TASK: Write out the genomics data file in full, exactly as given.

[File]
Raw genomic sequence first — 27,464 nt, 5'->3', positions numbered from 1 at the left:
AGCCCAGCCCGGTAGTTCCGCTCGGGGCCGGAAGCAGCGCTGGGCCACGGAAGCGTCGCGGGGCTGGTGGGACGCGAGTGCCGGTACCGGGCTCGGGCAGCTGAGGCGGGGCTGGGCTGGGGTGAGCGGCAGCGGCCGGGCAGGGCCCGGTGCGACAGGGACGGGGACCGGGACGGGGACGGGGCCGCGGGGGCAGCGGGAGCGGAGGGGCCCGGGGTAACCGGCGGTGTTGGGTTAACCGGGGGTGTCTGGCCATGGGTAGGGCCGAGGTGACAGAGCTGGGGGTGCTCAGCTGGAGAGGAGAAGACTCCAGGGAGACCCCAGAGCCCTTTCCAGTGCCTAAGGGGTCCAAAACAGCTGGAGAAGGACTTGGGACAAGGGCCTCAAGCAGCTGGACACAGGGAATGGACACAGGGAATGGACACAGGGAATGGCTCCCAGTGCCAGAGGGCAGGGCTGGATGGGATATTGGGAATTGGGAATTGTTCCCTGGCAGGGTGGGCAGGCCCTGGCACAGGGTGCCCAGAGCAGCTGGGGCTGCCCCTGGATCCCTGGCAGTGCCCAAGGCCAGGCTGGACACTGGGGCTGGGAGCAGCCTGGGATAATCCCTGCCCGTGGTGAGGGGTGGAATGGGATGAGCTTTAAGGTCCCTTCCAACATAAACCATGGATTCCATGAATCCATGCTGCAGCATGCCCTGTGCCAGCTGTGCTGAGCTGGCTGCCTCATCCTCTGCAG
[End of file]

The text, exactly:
Raw genomic sequence first — 27,464 nt, 5'->3', positions numbered from 1 at the left:
AGCCCAGCCCGGTAGTTCCGCTCGGGGCCGGAAGCAGCGCTGGGCCACGGAAGCGTCGCGGGGCTGGTGGGACGCGAGTGCCGGTACCGGGCTCGGGCAGCTGAGGCGGGGCTGGGCTGGGGTGAGCGGCAGCGGCCGGGCAGGGCCCGGTGCGACAGGGACGGGGACCGGGACGGGGACGGGGCCGCGGGGGCAGCGGGAGCGGAGGGGCCCGGGGTAACCGGCGGTGTTGGGTTAACCGGGGGTGTCTGGCCATGGGTAGGGCCGAGGTGACAGAGCTGGGGGTGCTCAGCTGGAGAGGAGAAGACTCCAGGGAGACCCCAGAGCCCTTTCCAGTGCCTAAGGGGTCCAAAACAGCTGGAGAAGGACTTGGGACAAGGGCCTCAAGCAGCTGGACACAGGGAATGGACACAGGGAATGGACACAGGGAATGGCTCCCAGTGCCAGAGGGCAGGGCTGGATGGGATATTGGGAATTGGGAATTGTTCCCTGGCAGGGTGGGCAGGCCCTGGCACAGGGTGCCCAGAGCAGCTGGGGCTGCCCCTGGATCCCTGGCAGTGCCCAAGGCCAGGCTGGACACTGGGGCTGGGAGCAGCCTGGGATAATCCCTGCCCGTGGTGAGGGGTGGAATGGGATGAGCTTTAAGGTCCCTTCCAACATAAACCATGGATTCCATGAATCCATGCTGCAGCATGCCCTGTGCCAGCTGTGCTGAGCTGGCTGCCTCATCCTCTGCAG